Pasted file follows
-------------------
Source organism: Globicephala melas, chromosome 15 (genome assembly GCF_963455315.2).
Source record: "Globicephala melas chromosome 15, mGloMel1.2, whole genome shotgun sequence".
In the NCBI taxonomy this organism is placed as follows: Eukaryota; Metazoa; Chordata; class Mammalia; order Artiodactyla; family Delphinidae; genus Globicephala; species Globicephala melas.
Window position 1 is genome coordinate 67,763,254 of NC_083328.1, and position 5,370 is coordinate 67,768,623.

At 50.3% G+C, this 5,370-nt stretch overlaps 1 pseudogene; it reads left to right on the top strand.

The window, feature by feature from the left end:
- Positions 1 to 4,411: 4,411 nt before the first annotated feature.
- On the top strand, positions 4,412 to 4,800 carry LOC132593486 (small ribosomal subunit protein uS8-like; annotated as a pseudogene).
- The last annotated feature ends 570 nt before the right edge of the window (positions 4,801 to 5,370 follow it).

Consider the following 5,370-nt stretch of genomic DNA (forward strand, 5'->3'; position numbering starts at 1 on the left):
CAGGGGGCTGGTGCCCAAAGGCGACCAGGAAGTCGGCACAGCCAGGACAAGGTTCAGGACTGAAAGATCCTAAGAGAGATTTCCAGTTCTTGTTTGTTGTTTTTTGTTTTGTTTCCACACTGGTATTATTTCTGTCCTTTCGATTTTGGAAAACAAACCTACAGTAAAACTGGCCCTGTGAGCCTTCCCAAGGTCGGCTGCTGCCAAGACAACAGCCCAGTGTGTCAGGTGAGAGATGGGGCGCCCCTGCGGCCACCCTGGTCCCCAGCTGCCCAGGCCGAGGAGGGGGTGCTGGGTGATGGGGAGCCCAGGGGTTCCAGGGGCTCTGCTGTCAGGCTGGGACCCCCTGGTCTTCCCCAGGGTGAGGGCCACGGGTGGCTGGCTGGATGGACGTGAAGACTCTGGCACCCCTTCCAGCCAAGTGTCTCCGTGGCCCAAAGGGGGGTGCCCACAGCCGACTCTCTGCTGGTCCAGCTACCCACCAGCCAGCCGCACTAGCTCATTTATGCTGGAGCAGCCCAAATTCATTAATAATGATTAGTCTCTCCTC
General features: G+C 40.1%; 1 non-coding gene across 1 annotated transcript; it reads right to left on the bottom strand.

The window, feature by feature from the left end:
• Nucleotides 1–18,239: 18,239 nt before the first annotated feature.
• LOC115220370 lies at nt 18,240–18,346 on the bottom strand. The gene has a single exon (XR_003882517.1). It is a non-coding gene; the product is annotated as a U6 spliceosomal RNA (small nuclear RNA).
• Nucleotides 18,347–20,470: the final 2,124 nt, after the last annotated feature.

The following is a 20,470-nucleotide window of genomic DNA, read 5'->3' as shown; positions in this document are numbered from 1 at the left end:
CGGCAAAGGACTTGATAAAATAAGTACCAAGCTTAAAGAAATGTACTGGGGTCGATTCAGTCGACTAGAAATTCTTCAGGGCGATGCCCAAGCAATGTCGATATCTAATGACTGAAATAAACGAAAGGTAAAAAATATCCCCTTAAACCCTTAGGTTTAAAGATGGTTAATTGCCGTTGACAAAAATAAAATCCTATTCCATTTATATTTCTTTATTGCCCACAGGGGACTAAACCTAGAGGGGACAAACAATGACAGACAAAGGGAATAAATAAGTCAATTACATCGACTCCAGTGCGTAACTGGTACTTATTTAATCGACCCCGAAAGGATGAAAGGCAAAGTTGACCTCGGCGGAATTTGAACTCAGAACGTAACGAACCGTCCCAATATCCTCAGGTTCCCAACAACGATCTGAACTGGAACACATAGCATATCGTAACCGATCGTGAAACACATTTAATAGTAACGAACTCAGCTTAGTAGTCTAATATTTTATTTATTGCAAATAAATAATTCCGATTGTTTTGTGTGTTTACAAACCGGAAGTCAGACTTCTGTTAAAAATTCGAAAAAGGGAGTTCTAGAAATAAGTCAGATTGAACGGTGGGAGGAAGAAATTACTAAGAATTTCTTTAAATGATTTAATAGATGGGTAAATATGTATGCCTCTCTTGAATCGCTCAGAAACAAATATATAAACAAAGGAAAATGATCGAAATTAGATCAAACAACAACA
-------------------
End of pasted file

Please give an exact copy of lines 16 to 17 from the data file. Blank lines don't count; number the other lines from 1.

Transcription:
• Nucleotides 18,347–20,470: the final 2,124 nt, after the last annotated feature.

The following is a 20,470-nucleotide window of genomic DNA, read 5'->3' as shown; positions in this document are numbered from 1 at the left end: